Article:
Post by Will do good » Wed Sep 19, 2018 1:24 pm

SevenBridgesRoad wrote:
Wed Sep 19, 2018 11:20 am
It's often interesting to look behind the curtain at the organizations publishing such information. A quick glance at the National Institute on Retirement Security shows they are a Washington D.C. lobbying group funded mostly by state government retirement systems. I would view their published study results with an understanding they may have an agenda.
+1000

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Re: “Majority of working-age Americans have no retirement savings”

Post by LateStarter1975 » Wed Sep 19, 2018 1:31 pm

nisiprius wrote:
Wed Sep 19, 2018 10:54 am
I'm not going to be the one to report this, since it's a grey area and particularly since the discussion has stayed civil, but I'd like to remind everyone of forum policy, particularly the section on "unacceptable topics" that includes:
discussions of the crimes, shortcomings or stupidity of other people, whether they be political figures, celebrities, CEOs, Fed chairmen, subprime mortgage borrowers, lottery winners, federal "bailout" recipients, poor people, rich people, etc. Of course, you are welcome to talk about the stupid financial things you have done.
As an example of a stupid financial thing I did, at age 29 I had zero retirement savings, due to a long stint as a grad student, and ultimately ended up working in a different field and derived no money from my graduate degree. (However, I had a great time doing intrinsically worthwhile things, and that is where I met the person who became my spouse).

Thank you Nisi. I did a similar stupid financial thing of having zero retirement savings at age 36. I'm still trying to catch up since then....and I'm 43 now
Debt is dangerous...simple is beautiful

jehovasfitness
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Re: “Majority of working-age Americans have no retirement savings”

Post by jehovasfitness » Wed Sep 19, 2018 2:13 pm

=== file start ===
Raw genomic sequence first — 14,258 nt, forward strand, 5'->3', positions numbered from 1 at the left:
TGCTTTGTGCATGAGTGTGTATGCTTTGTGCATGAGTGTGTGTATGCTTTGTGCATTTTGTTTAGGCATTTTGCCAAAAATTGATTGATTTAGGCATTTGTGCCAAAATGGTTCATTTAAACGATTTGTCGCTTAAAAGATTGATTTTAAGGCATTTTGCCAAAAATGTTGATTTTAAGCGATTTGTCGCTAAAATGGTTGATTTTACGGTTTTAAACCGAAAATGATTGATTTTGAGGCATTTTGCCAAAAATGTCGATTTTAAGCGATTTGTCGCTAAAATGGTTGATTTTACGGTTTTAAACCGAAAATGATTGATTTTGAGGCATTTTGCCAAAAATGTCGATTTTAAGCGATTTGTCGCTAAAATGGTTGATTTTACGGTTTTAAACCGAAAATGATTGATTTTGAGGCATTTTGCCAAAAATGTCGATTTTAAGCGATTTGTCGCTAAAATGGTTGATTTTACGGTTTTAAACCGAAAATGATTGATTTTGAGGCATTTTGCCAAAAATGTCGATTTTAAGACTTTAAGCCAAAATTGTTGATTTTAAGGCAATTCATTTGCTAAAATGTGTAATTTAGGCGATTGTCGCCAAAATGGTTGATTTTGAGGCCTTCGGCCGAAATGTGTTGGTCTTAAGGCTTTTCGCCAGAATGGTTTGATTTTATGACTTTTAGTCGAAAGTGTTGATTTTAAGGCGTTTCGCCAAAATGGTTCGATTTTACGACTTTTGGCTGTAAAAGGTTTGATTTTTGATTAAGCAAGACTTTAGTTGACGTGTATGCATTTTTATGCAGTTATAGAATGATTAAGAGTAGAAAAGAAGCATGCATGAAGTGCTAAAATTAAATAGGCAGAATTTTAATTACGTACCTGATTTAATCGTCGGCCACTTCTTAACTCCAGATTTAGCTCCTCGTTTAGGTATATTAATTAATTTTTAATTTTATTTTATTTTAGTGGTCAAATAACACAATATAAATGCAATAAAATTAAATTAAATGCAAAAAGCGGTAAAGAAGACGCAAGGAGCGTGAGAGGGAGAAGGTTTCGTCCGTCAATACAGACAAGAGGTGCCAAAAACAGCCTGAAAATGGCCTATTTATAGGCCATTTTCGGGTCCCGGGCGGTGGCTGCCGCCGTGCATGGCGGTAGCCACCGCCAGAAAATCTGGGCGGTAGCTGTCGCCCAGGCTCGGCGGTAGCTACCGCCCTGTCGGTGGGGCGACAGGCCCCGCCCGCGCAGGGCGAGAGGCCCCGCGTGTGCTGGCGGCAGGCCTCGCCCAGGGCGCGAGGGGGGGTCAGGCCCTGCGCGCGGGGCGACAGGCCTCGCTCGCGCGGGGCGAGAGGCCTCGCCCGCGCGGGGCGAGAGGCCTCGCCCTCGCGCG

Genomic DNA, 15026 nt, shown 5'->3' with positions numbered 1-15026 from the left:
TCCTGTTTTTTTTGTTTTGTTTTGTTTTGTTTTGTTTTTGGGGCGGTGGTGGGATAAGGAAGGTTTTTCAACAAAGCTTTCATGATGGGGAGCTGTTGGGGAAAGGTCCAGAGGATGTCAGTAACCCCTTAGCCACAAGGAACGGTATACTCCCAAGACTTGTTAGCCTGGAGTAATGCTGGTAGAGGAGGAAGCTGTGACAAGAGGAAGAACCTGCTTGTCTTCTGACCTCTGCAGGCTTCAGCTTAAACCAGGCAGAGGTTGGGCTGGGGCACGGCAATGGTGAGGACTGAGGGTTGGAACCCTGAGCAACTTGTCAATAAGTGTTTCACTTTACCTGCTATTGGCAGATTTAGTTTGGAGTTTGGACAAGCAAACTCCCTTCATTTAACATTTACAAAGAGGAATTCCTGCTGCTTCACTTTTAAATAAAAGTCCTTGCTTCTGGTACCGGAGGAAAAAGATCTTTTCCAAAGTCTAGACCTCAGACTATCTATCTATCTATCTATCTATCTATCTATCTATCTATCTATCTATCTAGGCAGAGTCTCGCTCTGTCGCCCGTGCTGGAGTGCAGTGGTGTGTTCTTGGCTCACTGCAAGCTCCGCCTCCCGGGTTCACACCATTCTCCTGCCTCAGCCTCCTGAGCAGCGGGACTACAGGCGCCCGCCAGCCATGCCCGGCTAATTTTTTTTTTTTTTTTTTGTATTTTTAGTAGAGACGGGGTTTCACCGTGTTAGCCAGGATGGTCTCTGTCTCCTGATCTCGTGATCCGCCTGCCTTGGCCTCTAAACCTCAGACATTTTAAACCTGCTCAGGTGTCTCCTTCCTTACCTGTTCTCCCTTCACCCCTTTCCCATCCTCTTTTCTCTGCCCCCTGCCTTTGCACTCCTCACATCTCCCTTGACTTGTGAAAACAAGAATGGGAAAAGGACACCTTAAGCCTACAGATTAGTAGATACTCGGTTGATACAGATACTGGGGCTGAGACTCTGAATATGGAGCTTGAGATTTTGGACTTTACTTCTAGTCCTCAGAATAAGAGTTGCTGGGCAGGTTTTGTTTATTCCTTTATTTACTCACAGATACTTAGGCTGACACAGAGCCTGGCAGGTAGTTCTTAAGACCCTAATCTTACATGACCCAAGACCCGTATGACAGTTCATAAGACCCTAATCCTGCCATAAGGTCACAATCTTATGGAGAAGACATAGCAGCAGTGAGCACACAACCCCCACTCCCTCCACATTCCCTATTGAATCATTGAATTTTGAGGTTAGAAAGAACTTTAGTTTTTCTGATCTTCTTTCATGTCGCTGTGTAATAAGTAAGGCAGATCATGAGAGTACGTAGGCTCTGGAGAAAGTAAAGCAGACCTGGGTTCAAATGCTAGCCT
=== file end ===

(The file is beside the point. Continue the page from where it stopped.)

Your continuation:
MichCPA wrote:
Wed Sep 19, 2018 1:02 pm
My general impression is that many people are 'behind' because the goals put up by the financial industry are based on linear savings. Most people (not Bogleheads) spend a ton of time in their 20s and 30s paying down student loans and saving a down payment on a house. They don't really attempt to catch-up on retirement until about the last 10 years of work. It makes the retirement process more painful than it has to be, but most can make it by just fine. The idea of being 'on-track' is often based on a 4% withdrawal rule, which is a good but conservative target.
Yep.

Graduated in 2005, didn't pay off student loans until 2016 or 2017... Wife graduated in 2008, paid off student loans in 2017.

We lived in a room for rent for our first 4 yrs dating/married (2007-2011) that was only $200-600/mo with utilities included.

Did we make financial mistakes during that time? Sure. Could we have lived like poor people to pay off our student loans in 6 yrs instead of 10? Sure.

Now at ages 36/33 we've finally been able to max out retirement accounts, but we are way behind where we should be.

And we don't even have kids.

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Re: “Majority of working-age Americans have no retirement savings”

Post by livesoft » Wed Sep 19, 2018 2:14 pm

^Same story for us shifted by 20 years. Back then. Except we did live well below our means (a euphemism for "like poor people"?) until long afterwards since we've been alive.
Last edited by livesoft on Wed Sep 19, 2018 2:17 pm, edited 2 times in total.
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Re: “Majority of working-age Americans have no retirement savings”

Post by randomguy » Wed Sep 19, 2018 2:14 pm

celia wrote:
Wed Sep 19, 2018 12:47 pm
The median retirement account balance among working-age Americans is zero, according to a research report by the National Institute on Retirement Security, a non-profit research group based in Washington.
The first sentence is a non-starter for me. How can you possibly get a median of 0 when looking at a group of accounts? A median is when you arrange all the accounts by account balance going from low to high and the account in the middle (the median) is valued at 0. That means over half of the accounts are empty, ie, they were closed or not yet funded.
They are looking at people not accounts. They are saying 50% of americans don't have retirement accounts.

https://www.nerdwallet.com/article/the- ... -need-more gives out account balances (mean and median) for different age ranges.

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Re: “Majority of working-age Americans have no retirement savings”

Post by H-Town » Wed Sep 19, 2018 2:24 pm

HEDGEFUNDIE wrote:
Wed Sep 19, 2018 10:17 am
http://www.pionline.com/article/2018091 ... e=20180918
The median retirement account balance among working-age Americans is zero, according to a research report by the National Institute on Retirement Security, a non-profit research group based in Washington.
...